Subject: Politics and Culture
Reading Level: Adult / High School
The place that is known as China has been four millennia in the making. And while the geographic boundaries have changed over time, there is an essence that is indeed China. More than a physical space, it is comprised of a series of attitudes and values commonly held although realized differently by groups within society. Like all national identities, it is based on perceptions and bias and is true just often enough to have validity. This commonality is both evident in and perpetuated by economic, political, and social institutions. For many in China, the market revolution of the last thirty years has caused drastic changes in these societal institutions. One wonders the extent to which there will be a resulting change in the shared cultural veneer.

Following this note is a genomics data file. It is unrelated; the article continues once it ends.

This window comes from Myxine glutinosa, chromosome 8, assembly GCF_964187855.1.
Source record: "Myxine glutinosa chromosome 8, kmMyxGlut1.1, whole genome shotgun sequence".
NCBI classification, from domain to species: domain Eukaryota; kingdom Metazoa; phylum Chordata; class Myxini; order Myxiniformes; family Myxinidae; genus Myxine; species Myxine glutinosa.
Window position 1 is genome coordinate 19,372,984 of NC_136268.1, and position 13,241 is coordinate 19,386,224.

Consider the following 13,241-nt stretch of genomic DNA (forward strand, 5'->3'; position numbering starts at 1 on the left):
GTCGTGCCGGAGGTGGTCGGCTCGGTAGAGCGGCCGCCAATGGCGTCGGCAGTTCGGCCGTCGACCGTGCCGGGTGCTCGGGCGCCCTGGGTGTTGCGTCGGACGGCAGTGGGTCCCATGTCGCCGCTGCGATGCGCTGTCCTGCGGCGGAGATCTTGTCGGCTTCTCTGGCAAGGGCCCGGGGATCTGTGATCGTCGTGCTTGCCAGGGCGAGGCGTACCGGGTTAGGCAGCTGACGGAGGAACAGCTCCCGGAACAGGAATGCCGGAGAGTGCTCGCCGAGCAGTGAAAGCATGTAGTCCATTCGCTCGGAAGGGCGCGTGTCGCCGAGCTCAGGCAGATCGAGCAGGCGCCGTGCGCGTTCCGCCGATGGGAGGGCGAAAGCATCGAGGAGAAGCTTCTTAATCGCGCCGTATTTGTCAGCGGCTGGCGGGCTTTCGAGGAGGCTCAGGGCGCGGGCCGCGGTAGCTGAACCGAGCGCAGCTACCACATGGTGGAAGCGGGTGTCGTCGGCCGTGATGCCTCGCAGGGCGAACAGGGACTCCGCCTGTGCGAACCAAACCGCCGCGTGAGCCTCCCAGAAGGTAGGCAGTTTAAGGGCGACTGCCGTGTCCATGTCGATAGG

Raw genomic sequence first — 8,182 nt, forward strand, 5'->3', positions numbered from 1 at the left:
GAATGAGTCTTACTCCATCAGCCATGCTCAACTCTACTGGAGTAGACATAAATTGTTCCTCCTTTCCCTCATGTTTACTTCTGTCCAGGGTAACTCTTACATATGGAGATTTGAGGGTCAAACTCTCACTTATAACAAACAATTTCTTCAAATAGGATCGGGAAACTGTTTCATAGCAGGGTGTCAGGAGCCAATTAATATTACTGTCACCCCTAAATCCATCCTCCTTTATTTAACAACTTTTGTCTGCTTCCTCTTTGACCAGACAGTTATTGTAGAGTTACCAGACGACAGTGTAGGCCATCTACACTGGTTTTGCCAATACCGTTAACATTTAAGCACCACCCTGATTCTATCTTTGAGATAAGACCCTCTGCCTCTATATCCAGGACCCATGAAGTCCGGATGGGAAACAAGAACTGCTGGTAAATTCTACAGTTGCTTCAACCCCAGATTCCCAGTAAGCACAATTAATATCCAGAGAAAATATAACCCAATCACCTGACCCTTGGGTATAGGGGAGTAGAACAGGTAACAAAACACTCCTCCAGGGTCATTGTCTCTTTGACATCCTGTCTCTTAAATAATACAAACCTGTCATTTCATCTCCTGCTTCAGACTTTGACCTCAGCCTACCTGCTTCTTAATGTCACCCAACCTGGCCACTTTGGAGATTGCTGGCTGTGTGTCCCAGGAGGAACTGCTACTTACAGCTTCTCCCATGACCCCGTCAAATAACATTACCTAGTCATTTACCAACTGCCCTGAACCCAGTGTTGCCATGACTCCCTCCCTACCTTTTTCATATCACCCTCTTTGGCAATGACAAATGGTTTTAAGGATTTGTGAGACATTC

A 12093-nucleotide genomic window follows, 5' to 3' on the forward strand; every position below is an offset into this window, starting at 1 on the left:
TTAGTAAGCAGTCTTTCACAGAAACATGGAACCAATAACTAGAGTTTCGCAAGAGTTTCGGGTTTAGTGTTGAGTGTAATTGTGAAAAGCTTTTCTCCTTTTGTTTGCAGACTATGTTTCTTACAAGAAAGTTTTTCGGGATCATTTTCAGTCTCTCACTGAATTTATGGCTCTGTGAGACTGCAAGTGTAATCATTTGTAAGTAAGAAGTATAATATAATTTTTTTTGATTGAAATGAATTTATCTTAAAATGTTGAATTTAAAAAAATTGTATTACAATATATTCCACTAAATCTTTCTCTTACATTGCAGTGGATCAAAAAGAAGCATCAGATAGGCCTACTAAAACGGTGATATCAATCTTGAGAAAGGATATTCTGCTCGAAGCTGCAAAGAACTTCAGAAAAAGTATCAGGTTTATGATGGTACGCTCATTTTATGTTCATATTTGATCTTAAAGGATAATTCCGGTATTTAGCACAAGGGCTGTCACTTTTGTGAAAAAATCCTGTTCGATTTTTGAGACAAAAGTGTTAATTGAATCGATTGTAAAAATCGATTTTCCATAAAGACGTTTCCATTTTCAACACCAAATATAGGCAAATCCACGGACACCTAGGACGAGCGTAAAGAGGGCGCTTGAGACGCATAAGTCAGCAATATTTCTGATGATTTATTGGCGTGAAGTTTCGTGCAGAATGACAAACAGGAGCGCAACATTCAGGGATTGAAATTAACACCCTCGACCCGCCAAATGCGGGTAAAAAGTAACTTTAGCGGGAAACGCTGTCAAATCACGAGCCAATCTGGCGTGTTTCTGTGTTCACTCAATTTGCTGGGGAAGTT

There have been periods of chaos and order, flowering and decline, isolation and internationalism. Although geographic parameters may have shifted during the last 4000 years, one constant has been the ability of authoritarian leaders to exert control disproportionate to their numbers. China’s current leadership, the Communist Party, has been in power for almost 60 years and in many ways copies the model of the great dynastic leaders, yet China exists in a modernizing world. Will Party leaders retain this tight control or like so many empires before them, eventually crumble due to internal weakness and foreign aggression?